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LAPD officers say they were punished for not making ticket quotas

August 5, 2011 |  8:14 am


LAPD officers who failed to meet traffic-ticket quotas were berated and punished by supervisors, according to an attorney.

Ten Los Angeles motor officers have sued the city alleging that their supervisors retaliated against them for resisting traffic-ticket quotas.

Attorney Matthew S. McNicholas said the officers would present evidence "that certain officers were prevented from taking their selected vacation despite being more senior officers and were denied overtime."

Officers who failed to meet daily and weekly ticket quotas were regularly berated in a small room known as the "room of doom," he said.

He added that "when one officer began detailing the quota enforcement in the daily log, he was immediately reprimanded and interrogated by supervisors and that this represented a pattern of ongoing conduct."

Attorneys for officers Philip Carr, Timothy Dacus, Kevin Cotter, Peter Landelius, Kevin Ree, Kevin Riley, Josh Sewell, Vincent Stroway, James Wallace and Jason Zapatka -- all of the West Traffic Division -- filed suit a week ago in Los Angeles Superior Court.

The LAPD did not immediately comment on the allegations.

Ticket quotas are illegal under state law because they can pressure police to write spurious tickets to meet the goal. The line between setting a quota and pushing officers to increase their productivity is a delicate problem for field supervisors.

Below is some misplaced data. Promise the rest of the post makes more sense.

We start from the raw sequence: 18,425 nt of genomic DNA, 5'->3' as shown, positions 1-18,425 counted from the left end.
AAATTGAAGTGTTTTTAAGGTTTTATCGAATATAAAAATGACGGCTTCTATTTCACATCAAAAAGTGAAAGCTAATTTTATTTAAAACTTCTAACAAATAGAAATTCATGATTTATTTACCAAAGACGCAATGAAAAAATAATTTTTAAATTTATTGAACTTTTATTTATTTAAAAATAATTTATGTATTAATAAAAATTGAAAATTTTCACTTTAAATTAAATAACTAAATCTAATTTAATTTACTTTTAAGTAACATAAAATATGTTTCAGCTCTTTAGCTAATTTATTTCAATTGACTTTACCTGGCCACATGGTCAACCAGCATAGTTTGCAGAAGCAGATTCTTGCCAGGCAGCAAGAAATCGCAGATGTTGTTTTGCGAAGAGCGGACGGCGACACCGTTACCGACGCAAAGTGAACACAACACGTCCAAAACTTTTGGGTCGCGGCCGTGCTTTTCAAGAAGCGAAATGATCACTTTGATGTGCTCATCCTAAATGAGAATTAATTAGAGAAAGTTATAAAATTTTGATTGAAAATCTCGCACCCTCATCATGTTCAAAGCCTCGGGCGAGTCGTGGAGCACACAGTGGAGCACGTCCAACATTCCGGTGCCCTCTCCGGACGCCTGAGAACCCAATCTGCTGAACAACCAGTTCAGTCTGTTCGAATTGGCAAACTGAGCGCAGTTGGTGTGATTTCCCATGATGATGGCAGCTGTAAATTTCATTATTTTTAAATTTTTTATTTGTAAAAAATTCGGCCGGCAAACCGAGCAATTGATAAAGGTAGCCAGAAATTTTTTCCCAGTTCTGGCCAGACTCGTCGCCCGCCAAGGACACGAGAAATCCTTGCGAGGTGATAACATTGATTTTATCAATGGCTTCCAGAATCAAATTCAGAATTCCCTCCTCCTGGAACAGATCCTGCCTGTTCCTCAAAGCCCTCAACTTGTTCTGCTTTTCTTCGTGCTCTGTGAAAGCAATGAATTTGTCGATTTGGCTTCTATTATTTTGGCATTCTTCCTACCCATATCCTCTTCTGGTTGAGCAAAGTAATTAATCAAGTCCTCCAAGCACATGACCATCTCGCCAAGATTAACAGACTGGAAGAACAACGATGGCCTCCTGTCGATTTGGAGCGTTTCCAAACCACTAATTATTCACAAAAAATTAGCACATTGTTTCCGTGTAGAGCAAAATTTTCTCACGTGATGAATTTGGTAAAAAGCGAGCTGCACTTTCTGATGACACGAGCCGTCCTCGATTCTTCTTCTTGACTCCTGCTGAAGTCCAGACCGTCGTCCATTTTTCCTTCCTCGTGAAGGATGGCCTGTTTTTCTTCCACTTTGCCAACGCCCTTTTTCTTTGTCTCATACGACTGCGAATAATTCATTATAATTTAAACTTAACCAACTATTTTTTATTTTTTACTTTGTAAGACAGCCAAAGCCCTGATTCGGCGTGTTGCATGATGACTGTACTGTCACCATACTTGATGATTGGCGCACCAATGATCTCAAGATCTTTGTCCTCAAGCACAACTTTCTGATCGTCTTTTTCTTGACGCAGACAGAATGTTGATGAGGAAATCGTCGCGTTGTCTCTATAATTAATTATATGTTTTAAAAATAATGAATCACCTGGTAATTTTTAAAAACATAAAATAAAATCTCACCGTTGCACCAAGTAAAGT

In April, a jury awarded a pair of LAPD officers -- also assigned to West Traffic Division -- $2 million after determining that supervisors had retaliated against the officers for complaining about alleged traffic-ticket quotas.

Howard Chan and David Benioff, both veteran motorcycle officers, sued the department in 2009, alleging that they had been punished with bogus performance reviews, threats of reassignment and other forms of harassment after objecting to demands from commanding officers that they write a certain number of tickets each day, according to the civil action.

That case dated back to late 2006, when command of the traffic division was handed over to Capt. Nancy Lauer. Chan and Benioff alleged in their lawsuit that Lauer and her sergeants and lieutenants made it clear to officers that they were expected to write at least 18 tickets each day. The number of tickets an officer wrote was recorded on their performance evaluation, the suit alleged.

The officers said that supervisors ranked them against other officers based on the number of tickets they wrote and cars they impounded, also a violation of state law.

Attorney Shaun Dabbe Jacobs, who argued the case for the city, tried to convince jurors that the department had simply established broad goals rather than specific quotas, and that supervisors were trying to reduce traffic injuries and fatalities.

The officers testified they were ordered to scrap regular patrol assignments and were sent instead to specific streets where they were more likely to catch motorists committing moving violations. Though not illegal, being sent to those "orchards" or "cherry patches," they said, reinforced the belief that hitting ticket targets trumped other aspects of the job.

Attorney Gregory Smith, one of the attorneys representing the 10 officers and who also prevailed in court on behalf of Chan and Benioff, had no immediate comment on the current case.


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Photo: LAPD officers at police headquarters. Credit: Los Angeles Times